Research is a key area in relation to invasive non-native species. It is vital that we underpin policy with a strong evidence base and research outputs help to inform risk assessment, surveillance, detection, monitoring, control and eradication strategies. Applied research is particularly important to help inform and refine control methods as well as for assessing the feasibility of, for example, eradication attempts. Feasibility studies, often involving modelling, are a key tool for assessing the likely costs and probability of success for larger-scale control or eradication efforts.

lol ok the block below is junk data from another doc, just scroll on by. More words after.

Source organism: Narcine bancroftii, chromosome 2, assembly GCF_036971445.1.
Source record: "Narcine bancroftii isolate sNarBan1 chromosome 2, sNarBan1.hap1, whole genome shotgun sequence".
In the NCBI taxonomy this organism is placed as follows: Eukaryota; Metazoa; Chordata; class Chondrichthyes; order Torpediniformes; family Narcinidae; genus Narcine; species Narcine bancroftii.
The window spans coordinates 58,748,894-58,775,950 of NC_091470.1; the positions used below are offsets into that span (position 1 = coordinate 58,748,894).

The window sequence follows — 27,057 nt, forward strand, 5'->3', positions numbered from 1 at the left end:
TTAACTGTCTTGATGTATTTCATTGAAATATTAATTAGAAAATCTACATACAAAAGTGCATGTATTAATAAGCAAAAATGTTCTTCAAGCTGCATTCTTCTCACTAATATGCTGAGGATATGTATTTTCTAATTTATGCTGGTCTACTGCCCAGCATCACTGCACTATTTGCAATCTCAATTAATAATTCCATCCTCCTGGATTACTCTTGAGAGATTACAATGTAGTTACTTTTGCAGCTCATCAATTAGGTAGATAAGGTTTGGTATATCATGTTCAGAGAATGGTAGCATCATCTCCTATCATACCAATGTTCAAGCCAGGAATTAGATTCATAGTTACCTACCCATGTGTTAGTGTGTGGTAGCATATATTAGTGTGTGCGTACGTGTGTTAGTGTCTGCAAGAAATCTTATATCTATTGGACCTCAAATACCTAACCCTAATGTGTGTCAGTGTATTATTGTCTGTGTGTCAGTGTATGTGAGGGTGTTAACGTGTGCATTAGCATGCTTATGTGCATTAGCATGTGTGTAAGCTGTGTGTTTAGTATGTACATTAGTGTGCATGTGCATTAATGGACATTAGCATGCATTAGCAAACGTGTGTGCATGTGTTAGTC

Research could also provide technological or biological control solutions to help address problems that have hitherto seemed intractable.
The non-native species policy review group considered research priorities and the Monitoring and Risk Assessment Sub-Group produced a list of research needs. More recently, the UK Biodiversity Research Advisory Group (UK BRAG) non-native sub-group has listed a series of research priorities for non-native species for the UK.
The Secretariat are currently building a database for research (and management) on non-native species. Click here to find out more and to register your own research project details.